On Monday two newspaper editorials focused on Iran’s foreign relations and an opinion piece in a third focused on why famous composer and musician Hossein Alizadeh turned down the French title of Chevalier of Legion of Honor. The following is a partial translation of the three items:
Arman-e Emrooz: Eastward movement following pressures from the West
By Bahram Amir Ahmadian, expert in international relations
China and Russia – two veto-wielding powers at the UN Security Council which hold remarkable sway – have always supported Iran’s peaceful use of nuclear technology and have even given assurances that Iran’s nuclear program is geared toward civilian purposes.
So far the West’s claims that Iran is using its atomic program as a cover for a broader goal of developing a nuclear weapon have remained unsubstantiated. This comes as Iran has already shown that it is advancing its entire nuclear program under the supervision of the International Atomic Energy Agency (IAEA) and in line with the provisions of the nuclear Non-Proliferation Treaty (NPT).
In other words, as the West struggles to pitch its unproven charges that Iran’s nuclear plan is nowhere near peaceful, Iran tries its utmost to demonstrate that it is forthcoming and its peaceful program has no deviations.
In the interim, China and Russia have always sought to grab the attention of the international community and the court of public opinion. Thus, it comes as no surprise that these two powerful countries show interest in the removal of Iran’s sanctions so that Tehran could fully tap into its potential to forge closer cooperation with them.
On the other hand, pressures by the West against Iran will see the latter gradually move toward creation of a security and military bloc with Russia and China in defiance of US unilateralism. We should admit that this has somewhat shown itself in the framework of the Shanghai Cooperation Organization (SCO).
Whenever the West seeks to exert more pressure on nations, show its superiority and impose its hegemony on them, formation of regional treaties gains momentum.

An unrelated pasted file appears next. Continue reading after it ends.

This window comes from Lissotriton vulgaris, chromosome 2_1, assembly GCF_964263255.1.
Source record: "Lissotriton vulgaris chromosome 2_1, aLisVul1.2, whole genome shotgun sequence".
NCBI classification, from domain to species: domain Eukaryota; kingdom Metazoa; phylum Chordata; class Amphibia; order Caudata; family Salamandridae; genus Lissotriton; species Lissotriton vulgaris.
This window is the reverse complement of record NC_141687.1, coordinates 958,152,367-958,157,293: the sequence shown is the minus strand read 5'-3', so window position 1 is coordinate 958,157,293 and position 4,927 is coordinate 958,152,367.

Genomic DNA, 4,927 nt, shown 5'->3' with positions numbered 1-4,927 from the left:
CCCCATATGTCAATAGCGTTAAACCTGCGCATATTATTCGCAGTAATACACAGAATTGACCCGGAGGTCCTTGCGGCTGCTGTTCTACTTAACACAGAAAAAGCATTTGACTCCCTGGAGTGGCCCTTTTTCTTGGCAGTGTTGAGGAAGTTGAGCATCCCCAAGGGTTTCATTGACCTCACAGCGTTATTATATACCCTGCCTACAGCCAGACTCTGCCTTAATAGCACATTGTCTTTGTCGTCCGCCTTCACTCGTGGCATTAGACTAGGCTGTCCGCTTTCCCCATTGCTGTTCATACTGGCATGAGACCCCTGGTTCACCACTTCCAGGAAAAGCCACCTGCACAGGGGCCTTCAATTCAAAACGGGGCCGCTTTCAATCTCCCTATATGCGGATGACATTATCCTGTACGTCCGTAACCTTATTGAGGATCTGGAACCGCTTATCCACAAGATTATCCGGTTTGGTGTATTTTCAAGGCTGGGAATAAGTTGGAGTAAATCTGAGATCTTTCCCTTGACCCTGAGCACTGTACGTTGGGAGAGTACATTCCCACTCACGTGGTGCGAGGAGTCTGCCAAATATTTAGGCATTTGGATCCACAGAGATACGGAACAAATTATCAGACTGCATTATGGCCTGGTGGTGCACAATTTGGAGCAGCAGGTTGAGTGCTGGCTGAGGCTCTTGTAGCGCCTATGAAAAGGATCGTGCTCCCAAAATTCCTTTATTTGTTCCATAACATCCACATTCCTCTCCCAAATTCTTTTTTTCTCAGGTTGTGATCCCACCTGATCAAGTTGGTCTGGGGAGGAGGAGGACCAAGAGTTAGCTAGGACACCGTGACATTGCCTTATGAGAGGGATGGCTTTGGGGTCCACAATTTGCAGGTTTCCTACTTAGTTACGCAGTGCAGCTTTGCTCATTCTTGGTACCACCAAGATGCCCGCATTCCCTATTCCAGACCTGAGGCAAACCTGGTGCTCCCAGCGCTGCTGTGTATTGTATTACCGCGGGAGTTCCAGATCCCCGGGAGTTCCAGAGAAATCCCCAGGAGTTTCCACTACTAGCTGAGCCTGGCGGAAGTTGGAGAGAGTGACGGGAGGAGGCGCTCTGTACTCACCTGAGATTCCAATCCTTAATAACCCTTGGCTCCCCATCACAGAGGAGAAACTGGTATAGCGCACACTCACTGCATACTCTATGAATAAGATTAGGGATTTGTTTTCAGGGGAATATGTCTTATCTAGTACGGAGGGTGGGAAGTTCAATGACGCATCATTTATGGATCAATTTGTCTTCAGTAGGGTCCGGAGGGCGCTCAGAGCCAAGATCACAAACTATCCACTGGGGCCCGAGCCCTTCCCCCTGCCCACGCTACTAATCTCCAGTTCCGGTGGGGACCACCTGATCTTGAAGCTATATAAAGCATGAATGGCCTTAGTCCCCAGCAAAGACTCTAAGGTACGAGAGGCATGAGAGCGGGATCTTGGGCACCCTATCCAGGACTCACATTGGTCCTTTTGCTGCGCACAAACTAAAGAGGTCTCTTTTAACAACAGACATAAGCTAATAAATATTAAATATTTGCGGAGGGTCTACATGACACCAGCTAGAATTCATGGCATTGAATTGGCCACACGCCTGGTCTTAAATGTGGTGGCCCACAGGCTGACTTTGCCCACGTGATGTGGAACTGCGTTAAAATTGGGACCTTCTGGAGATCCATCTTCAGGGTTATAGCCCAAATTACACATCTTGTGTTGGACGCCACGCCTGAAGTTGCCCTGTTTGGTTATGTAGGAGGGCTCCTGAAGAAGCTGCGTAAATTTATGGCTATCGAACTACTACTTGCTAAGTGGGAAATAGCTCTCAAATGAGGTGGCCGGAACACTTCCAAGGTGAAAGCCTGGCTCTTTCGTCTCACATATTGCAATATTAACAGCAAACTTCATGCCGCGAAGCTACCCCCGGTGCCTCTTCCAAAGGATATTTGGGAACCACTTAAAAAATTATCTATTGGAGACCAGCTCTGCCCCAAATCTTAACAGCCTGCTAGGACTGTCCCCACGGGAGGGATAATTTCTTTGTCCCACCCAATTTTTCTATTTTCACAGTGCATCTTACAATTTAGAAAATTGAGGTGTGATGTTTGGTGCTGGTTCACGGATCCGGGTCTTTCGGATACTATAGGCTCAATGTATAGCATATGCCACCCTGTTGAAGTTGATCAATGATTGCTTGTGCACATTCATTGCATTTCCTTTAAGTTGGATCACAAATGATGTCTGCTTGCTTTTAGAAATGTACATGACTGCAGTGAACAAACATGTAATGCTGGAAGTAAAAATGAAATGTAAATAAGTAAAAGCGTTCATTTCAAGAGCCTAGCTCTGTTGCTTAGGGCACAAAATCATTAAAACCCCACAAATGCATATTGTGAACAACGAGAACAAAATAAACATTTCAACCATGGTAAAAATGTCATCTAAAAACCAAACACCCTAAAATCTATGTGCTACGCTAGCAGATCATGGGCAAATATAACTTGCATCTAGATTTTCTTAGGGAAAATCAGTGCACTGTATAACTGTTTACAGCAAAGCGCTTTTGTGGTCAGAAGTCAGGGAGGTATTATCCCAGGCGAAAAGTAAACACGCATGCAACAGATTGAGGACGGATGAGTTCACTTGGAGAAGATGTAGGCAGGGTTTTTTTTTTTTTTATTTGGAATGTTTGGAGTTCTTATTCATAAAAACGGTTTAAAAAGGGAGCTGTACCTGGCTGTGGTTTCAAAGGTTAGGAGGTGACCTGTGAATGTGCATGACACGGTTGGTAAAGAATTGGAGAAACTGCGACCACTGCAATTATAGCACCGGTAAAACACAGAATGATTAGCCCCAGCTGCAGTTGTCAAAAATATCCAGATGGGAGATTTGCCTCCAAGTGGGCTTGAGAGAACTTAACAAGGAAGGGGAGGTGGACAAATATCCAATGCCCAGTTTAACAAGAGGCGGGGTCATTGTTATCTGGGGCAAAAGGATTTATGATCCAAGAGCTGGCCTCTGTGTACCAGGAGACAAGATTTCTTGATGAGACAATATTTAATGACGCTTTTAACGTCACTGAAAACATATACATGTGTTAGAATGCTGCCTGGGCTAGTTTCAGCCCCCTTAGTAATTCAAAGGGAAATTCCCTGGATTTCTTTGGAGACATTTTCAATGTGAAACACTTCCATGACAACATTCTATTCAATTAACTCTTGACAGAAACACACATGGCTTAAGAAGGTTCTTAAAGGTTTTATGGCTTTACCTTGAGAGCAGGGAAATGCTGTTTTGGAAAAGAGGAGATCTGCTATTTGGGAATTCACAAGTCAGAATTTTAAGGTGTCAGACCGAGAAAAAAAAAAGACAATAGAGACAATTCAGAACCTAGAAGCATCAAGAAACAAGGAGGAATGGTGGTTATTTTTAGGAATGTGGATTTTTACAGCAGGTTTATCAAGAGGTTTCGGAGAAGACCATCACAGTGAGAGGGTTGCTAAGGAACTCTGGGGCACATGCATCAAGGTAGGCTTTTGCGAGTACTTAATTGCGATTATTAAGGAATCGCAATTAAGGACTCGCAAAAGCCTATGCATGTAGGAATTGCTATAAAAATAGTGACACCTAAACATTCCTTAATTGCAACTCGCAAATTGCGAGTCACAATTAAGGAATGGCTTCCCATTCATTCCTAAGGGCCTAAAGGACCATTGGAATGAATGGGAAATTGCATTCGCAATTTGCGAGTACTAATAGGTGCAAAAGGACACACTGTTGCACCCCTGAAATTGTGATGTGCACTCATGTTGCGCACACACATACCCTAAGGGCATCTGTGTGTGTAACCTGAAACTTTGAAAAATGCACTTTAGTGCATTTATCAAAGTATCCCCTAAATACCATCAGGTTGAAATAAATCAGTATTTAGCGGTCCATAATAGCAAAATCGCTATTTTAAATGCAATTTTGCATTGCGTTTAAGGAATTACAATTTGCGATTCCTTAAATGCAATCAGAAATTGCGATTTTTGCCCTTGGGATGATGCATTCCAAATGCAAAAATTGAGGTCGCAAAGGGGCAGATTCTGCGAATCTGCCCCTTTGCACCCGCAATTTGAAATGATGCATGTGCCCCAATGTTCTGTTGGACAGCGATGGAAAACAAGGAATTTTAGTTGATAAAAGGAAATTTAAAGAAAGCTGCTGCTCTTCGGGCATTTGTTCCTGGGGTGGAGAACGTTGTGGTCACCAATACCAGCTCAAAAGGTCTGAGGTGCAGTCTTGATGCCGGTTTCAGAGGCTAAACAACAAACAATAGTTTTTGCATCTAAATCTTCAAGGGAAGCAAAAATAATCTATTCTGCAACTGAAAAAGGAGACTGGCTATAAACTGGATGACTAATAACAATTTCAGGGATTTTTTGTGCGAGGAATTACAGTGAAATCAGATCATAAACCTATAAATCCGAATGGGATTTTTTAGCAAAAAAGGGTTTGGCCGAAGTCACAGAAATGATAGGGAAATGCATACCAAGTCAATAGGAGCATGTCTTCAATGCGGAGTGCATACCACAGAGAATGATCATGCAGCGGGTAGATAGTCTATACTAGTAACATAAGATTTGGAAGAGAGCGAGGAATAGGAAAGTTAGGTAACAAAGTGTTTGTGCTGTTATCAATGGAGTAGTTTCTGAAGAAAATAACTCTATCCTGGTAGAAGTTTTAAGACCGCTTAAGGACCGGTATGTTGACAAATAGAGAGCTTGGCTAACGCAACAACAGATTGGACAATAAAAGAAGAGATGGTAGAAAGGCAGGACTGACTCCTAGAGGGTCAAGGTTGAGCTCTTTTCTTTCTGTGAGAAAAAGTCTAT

Iran has a handful of reasons for its reluctance to march toward nuclear militarism, chief among them, the fact that militarism will result in bitter regional rivalry [arms race], something which will certainly destabilize the region. That’s why Iran is favoring the establishment of a security body in the Middle East in cooperation with regional states and without the interference of trans-regional countries.
However, the point is that certain countries, including Saudi Arabia, are not much interested in seeing Iran play a big role in the region. To prevent it from happening, they are more willing to expand their ties with the West. The West, too, is interested in attracting their attention through pushing its agenda of Iranophobia which would help it sign military contracts in the Middle East and consequently sell its weapons.
In the meantime, Iran tends to cooperate with Saudi Arabia to be given a bigger say in regional issues. It is hard to predict what happens next, so we should wait and see. Perhaps Saudi Arabia changes course and comes to the conclusion that cooperation with regional nations, and not alliance with trans-regional states, will earn countries and governments more benefits. […]
Ebtekar: “Saudi” crisis in Iran
By Mehdi Rouzbehani
The deep concerns of Arabs took Saudi Foreign Minister Saud al-Faisal onboard his jet to Vienna to obstruct the conclusion of a comprehensive nuclear deal between Iran and P5+1. The list of issues the Saudis have with Iran is by no means short, and they throw money at the problem.
Nuclear talks, the OPEC session, oil prices and other regional issues in which Iran is somehow involved (the crises in Bahrain, Syria, Lebanon and Yemen) are among the international questions over which Arabs have resolutely lined up against Tehran.
The strategic interests of the two powerful players – Iran and Saudi Arabia – have pushed them to the edge of direct confrontation on many issues. This has made Saudi officials base their regional planning on rivalry with Iran. The role the Saudis play when it comes to Iran’s interests is no secret. Clearly they try to increase their power and credibility on the one hand, and spare no effort to make Iran sustain loss and diminish the influence of Iran on the other. […]
Given the challenges Saudi Arabia has created for Iran on the international and regional stage, one can say that Iran is facing a diplomatic crisis masterminded by Riyadh. The measures Riyadh will take do not matter; what Iran plans to do to defuse the Saudi-provoked crisis and how logically it implements that plan is of importance.
The government of Mahmoud Ahmadinejad lacked basic logic to handle ties between Iran and Saudi Arabia. The former president would adopt repulsive policies which failed to serve Iran’s interests and soured mutual relations more than before. […]
The rise to power of the government of President Rouhani saw Iran try a different approach. Drawing on consultations with many experts, the government favored bilateral interaction as the first step the foreign policy machine was to take as it stuck to rivalry between the two neighbors.